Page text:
Time: Slowing Down and Speeding Up

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Time: Slowing Down and Speeding Up

By Katherine De Lange 

Clocks govern our daily lives, the 5 minute morning snooze, the 10 minute bus wait, the hour-long lunch break. However, regardless of how many seconds pass in a given event, our perception of time differs. Multiple factors such as emotion, attention, drug-use, and context affect time perception. Within contextual factors, researchers have investigated different environments and their effect on time perception. One example is a study that examines the contrast between nature and urban areas on time perception. 

In nature, time perception is altered. Natural environments are defined as areas containing elements of living systems. In contrast, urban environments are defined as settings characterized by man-made structures. A study by Peetz and Davydengo (2017) reveals that participants overestimate time passed in 10-minute walks through a natural environment. In contrast, participants did not overestimate time procession in walks through urban settings. Researchers suggest that the bias of time experienced in nature correlates with affective changes in mood, stress levels, and attention. 

As suggested by the aforementioned study, nature is unlikely to be the sole cause of altered time perception. Instead, what we feel in a given environment, what we associate with the environment, and how our attention is occupied can all correlate with differences in perception. 

People and animals perceive time in two main ways: our circadian rhythm, which governs behaviors needed for survival in 24 hour cycles, and interval timing, the ability to anticipate an event through time markers ranging from minutes or seconds. Peetz and Davydengo’s study on time perception is a test on interval timing. While researchers have located the clock controlling circadian rhythm to the suprachiasmatic nucleus in the hippocampus, the neurological mechanisms of interval timing remain largely a mystery. This leaves scientists to propose theories on how interval timing works.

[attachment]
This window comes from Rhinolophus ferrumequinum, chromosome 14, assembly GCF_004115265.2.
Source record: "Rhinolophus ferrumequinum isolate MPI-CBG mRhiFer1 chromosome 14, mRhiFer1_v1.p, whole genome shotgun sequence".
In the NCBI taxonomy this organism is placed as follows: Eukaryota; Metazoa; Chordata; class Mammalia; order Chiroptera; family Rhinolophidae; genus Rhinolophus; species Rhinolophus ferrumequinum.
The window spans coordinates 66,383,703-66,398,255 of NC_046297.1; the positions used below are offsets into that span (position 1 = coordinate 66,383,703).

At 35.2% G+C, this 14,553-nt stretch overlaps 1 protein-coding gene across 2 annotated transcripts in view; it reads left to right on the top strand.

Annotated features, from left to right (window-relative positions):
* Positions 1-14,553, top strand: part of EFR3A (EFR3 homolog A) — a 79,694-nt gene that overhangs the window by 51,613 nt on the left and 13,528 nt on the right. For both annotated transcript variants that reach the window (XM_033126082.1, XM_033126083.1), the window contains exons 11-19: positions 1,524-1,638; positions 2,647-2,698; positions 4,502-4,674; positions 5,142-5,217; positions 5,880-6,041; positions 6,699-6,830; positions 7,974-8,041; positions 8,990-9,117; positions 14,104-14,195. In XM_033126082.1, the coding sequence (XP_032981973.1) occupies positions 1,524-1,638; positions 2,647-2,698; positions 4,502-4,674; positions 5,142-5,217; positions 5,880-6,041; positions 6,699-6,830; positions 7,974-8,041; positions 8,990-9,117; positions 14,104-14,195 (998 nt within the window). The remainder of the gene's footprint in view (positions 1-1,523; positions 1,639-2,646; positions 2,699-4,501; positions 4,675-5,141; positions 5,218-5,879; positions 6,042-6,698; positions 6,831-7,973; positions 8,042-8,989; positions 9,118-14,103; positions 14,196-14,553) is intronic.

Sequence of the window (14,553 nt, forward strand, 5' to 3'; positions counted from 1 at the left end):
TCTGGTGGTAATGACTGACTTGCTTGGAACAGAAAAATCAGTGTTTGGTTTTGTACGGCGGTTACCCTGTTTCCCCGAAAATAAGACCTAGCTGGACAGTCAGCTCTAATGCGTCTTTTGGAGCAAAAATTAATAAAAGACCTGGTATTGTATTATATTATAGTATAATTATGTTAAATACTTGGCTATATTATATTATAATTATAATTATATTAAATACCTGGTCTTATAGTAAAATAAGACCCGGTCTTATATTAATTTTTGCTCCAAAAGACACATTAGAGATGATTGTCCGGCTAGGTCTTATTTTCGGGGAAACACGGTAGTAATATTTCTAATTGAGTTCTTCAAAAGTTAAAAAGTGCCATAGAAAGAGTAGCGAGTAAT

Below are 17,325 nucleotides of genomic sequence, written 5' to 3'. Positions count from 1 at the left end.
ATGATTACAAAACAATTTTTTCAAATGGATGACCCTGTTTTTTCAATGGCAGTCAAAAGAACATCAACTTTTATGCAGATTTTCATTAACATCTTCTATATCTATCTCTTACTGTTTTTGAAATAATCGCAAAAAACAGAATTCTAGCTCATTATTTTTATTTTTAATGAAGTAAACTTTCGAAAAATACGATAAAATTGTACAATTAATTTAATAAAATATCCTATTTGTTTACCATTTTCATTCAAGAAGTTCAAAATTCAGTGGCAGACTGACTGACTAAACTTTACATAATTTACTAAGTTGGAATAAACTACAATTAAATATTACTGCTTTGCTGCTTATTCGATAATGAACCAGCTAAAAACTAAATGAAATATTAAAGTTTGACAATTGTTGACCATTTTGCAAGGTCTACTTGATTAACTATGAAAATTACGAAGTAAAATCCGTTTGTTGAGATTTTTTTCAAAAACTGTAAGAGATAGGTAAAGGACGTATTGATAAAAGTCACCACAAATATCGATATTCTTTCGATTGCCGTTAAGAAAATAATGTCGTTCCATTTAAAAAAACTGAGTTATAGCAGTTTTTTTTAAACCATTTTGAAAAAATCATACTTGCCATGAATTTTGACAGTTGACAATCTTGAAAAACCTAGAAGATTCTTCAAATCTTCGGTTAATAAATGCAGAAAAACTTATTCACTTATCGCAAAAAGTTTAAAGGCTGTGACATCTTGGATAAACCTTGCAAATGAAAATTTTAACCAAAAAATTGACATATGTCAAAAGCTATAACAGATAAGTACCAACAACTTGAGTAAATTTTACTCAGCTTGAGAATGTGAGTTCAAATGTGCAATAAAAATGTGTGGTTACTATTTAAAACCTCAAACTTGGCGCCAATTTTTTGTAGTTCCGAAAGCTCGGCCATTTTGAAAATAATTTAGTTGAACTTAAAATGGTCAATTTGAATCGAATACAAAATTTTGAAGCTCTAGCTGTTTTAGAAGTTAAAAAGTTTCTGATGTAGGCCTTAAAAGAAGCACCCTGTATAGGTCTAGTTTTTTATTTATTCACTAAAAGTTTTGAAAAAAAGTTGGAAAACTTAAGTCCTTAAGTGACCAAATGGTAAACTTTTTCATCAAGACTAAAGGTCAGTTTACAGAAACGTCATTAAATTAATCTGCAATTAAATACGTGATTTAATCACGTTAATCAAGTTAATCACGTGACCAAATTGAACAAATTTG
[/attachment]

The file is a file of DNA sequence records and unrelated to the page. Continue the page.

The Scalar Expectancy Theory (SET) is a widely accepted framework on interval time perception, mainly applying to animals. SET proposes the existence of an internal clock. Here, time perception is divided into 3 components: the clock stage, the memory stage, and the decision stage. In the clock stage, the onset of a signal closes a switch, thus opening a gate between a pacemaker and an accumulator of the internal clock. The pacemaker emits short, variable pulses stored in the accumulator. When reinforcement occurs at the end of the clock stage, the value of counted pulses is stored in long term memory. When the accumulator counts pulses again in a second event, working memory from the current event is compared with the reference long term memory. Whether the ratio of stored pulses between working and long term memory is close enough determines the behavioral response of animals. 

Human time perception is likely to be more complex than that of animals, but SET provides the basis of studying human time perception as well. One way that contextual factors may affect time perception is through pulse rates emitted by the pacemaker. Higher arousal levels, for example, lead to a high pulse rate, and vice versa. A higher pulse rate stores more units in the accumulator compared to a neutral state, increasing the chances of overestimating time; a low pulse rate stores less units in the accumulator, leading to possible underestimates. Other theories based on SET have advanced the field of time perception since its proposition, adding components such as attention and reward onto the SET framework.

In any case, time perception in humans is complicated and influenced by multiple factors at once. Future studies may reveal more information on time perception. In addition to furthering our knowledge of human consciousness, studies on time perception may be important in understanding neurological and psychiatric conditions with symptoms of altered time perception, such as Parkinson’s disease, schizophrenia, ADHD, and autism.


Allman, M. J. & Meck, W. H. (2012). Pathophysiological distortions in time perception and timed performance. Brain, 135(3), 656 677.10.1093/brain/awr210

Bangert, A. S., Reuter-Lorenz, P. A., & Seidler, R. D. (2011). Dissecting the clock: Understanding the mechanisms of timing across tasks and temporal intervals. Acta psychologica, 136(1), 20-34. 10.1016/j.actpsy.2010.09.006

Di Lernia, D., Serino, S., & Pezzulo, G. (2018). Feel the time. Time perception as a function of interoceptive processing. Frontiers in Human Neuroscience, 12. 

Fontes, R., Ribeiro, J., Gupta, D. S. (2016). Time Perception Mechanisms at Central Nervous System. Neurology International, 8(1), 5939. 10.4081/ni.2016.5939

Lake, J. I., LaBar, K. S., & Meck, W. H. (2016). Emotional modulation of interval timing and time perception. Neuroscience and biobehavioral reviews, 64, 403-420. 10.1016/j.neubiorev.2016.03.003

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